In our last issue, we wrote about panicked marketers. In this one, we consider those who have taken a deep breath, analyzed the landscape, and made the most of the last couple of months by rethinking every aspect of how they serve customers. Not all of them are saving jobs, but some are planting the seeds of reinvention that may create jobs for years to come.

If that’s not you, it’s not too late. The pandemic is bringing about a paradigm shift and with it a host of opportunities. Sure, you may be thinking, but what if you’re an airline? Or a ride-sharing company? Or a restaurant?

The glib answer to that question is The Pony Joke, in which an optimistic six-year-old faced with a mountain of horse manure exclaims with unequivocal delight, “There must be a pony in here somewhere!”

Glib or not, digging through the manure pile to find a glimmer of opportunity will contribute to getting the economy back on track. Uber may not move as many people, but it may move a lot more food if its acquisition of GrubHub takes place. Airlines are filling cabins with cargo. Restaurants—some of them at least—are turning to take-out. Below, some inspiration for “calm marketing.”



Surely there is no better example of calm marketing than experimenting when your hair is on fire.

Why experiment? Because we are in the midst of a massive paradigm shift for a host of industries. The path forward isn’t clear, and managing risk is critical. Experimentation allows companies to test new initiatives without commitment and learn fast; if an experiment generates positive results, marketers can (calmly) move it to the next stage.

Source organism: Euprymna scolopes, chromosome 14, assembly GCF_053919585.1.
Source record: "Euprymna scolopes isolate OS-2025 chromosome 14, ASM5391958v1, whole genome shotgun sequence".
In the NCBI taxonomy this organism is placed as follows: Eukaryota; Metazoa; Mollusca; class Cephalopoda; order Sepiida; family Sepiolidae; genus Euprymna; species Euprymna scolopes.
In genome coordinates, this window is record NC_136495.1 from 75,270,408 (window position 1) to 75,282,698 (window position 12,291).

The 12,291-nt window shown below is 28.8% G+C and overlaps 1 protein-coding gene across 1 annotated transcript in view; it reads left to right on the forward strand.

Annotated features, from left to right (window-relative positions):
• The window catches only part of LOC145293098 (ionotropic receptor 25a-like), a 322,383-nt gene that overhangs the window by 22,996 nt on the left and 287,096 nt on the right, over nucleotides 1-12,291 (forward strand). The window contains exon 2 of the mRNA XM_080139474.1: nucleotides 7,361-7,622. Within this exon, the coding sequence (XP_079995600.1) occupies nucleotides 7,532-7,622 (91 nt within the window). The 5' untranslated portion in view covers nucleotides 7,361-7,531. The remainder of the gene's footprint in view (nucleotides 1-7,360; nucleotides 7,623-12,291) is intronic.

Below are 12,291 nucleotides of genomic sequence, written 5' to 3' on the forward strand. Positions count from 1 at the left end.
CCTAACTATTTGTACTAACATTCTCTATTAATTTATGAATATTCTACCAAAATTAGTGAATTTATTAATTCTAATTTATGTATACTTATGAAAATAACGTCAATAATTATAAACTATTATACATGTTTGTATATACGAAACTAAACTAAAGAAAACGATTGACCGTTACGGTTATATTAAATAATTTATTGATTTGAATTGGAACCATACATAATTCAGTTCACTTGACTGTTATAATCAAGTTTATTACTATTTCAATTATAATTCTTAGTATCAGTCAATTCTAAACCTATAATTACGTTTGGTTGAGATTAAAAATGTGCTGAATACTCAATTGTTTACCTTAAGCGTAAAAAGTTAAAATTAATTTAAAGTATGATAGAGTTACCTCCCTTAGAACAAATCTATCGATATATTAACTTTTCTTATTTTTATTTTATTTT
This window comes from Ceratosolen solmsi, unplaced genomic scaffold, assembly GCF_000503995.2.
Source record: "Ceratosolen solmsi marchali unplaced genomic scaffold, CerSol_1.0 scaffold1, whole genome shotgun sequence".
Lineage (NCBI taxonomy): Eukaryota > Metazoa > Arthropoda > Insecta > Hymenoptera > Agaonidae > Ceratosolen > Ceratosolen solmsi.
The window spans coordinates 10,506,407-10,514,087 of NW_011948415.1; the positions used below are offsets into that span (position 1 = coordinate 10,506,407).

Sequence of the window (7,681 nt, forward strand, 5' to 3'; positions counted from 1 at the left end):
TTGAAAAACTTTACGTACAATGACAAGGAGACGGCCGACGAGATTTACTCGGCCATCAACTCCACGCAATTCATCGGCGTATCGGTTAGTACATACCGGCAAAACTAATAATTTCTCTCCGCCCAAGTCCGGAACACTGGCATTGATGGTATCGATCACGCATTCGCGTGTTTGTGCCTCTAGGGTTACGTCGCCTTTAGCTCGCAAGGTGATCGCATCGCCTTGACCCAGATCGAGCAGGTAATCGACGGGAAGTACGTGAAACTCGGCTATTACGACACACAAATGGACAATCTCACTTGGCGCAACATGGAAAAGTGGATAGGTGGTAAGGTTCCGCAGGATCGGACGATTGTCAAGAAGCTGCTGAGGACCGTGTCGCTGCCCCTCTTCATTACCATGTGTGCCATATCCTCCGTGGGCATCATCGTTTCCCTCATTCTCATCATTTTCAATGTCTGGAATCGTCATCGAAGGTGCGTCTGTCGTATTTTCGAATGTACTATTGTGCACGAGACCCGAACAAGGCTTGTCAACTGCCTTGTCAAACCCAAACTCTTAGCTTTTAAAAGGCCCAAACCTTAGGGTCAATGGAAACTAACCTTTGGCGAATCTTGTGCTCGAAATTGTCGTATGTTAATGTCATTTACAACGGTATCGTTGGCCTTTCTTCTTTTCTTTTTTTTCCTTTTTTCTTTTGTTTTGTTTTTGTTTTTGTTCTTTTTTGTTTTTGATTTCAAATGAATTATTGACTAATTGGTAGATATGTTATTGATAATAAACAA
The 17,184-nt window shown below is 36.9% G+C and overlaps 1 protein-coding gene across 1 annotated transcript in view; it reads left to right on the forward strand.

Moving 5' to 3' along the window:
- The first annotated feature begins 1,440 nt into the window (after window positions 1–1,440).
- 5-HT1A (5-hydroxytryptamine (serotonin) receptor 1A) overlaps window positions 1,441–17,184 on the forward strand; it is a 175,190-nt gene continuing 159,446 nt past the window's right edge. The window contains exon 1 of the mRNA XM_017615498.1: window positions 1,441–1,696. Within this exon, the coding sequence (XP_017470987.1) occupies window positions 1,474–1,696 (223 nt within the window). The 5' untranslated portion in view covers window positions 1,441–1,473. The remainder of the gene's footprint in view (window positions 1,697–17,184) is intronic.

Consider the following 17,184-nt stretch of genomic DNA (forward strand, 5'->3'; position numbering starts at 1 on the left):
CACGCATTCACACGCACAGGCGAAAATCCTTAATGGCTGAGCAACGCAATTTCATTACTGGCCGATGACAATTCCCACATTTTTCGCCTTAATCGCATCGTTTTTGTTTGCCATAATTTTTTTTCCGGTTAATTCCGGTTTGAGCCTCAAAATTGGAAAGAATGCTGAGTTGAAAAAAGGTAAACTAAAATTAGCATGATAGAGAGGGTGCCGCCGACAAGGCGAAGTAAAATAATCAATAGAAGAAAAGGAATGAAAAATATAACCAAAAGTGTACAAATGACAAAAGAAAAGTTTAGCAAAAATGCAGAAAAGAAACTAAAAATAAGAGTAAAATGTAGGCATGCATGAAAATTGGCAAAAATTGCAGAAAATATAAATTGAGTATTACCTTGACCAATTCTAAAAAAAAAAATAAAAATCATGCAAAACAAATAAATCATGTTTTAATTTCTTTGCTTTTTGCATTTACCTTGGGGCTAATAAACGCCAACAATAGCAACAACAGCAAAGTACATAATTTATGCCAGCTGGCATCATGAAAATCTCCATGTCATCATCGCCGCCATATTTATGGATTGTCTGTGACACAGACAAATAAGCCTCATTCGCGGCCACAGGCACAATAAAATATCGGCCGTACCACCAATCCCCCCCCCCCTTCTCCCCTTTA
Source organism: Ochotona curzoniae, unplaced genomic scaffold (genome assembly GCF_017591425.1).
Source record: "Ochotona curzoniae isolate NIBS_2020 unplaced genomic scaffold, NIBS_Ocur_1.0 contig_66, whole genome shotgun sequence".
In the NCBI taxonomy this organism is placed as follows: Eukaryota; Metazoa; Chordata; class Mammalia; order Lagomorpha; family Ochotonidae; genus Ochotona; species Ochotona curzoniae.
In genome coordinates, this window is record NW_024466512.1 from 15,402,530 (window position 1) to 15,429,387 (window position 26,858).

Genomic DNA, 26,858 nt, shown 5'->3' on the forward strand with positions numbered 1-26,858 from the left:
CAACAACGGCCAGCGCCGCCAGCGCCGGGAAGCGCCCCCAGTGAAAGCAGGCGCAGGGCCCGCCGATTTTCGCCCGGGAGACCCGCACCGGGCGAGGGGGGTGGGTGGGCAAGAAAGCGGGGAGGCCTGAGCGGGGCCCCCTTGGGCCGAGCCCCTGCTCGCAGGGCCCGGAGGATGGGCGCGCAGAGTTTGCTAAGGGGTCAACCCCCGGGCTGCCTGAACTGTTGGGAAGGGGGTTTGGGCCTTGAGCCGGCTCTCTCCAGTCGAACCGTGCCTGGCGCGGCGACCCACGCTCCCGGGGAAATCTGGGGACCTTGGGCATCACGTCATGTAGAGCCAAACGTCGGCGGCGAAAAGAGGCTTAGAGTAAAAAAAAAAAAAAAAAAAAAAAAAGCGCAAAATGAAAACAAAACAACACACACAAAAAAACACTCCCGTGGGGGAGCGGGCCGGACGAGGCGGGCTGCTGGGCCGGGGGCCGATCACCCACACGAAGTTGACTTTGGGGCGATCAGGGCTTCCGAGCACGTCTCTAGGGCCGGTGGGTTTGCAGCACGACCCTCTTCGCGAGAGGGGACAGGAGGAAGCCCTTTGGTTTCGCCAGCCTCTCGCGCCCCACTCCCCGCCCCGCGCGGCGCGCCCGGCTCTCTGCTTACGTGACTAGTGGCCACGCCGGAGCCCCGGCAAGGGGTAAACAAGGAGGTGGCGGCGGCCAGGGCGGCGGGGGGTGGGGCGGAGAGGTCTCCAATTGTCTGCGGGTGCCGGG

Who’s experimenting? Companies with imploding value chains are front and center as are businesses dependent on humans for sales. A few examples:



Pivots are so…2019. The 2020 approach: rapid-fire repositioning that would make a swivel-happy WWII tail-gunner proud. Companies are adding multiple new models in parallel at breathtaking speeds.Case in point: restaurant reservations platforms like OpenTable, Resy, and Tock, which have faced volume declines in excess of 90%. Among their new strategies:

  • TAKE-OUT. Resy At Home, Tock To Go, and OpenTable all flexed their platforms to encompass meals for pick-up.
  • OLD TECH, NEW VERTICAL. Tock is extending the reservations model to retailers, so customers can book shopping slots and retailers can manage in-store customer volumes. OpenTable did the same with grocers, complete with auto-waitlist functionality.
  • DEPTH OF INFORMATION. Reservations platforms have added links to restaurant fundraisers and directory information about restaurants offering delivery and takeout.
  • COMMUNICATIONS. In addition to receiving updates and recommendations about takeout and delivery options, users can now subscribe to alerts about reopening dates.

Other examples:



Behavior patterns are changing at a head-spinning rate as consumers and businesses move past shock into practicality. To keep pace—OK, to survive—companies are calmly breaking old rules. The pandemic, The Economist writes, “is spurring innovation, as firms come up with new ways to keep making products despite disrupted supply chains, or, as demand collapses amid self-isolation, create new ones.”

Getting Fit: Free fitness subscriptions from Nike, Peloton, and Fitbit—not a bad way to build a pipeline of paying customers.
Dinner Kit: High-end restaurant Ardyn's white-glove dinner delivery service, delivered by rabbits.
Salty Bit: Frito-Lay's direct-to-consumer play at snacks.com—after eons of singular focus on grocery and convenience store aisles.

We could go on. And on. Instead, we are going to go start calmly identifying opportunities for rule-breaking and experimentation. Join us!

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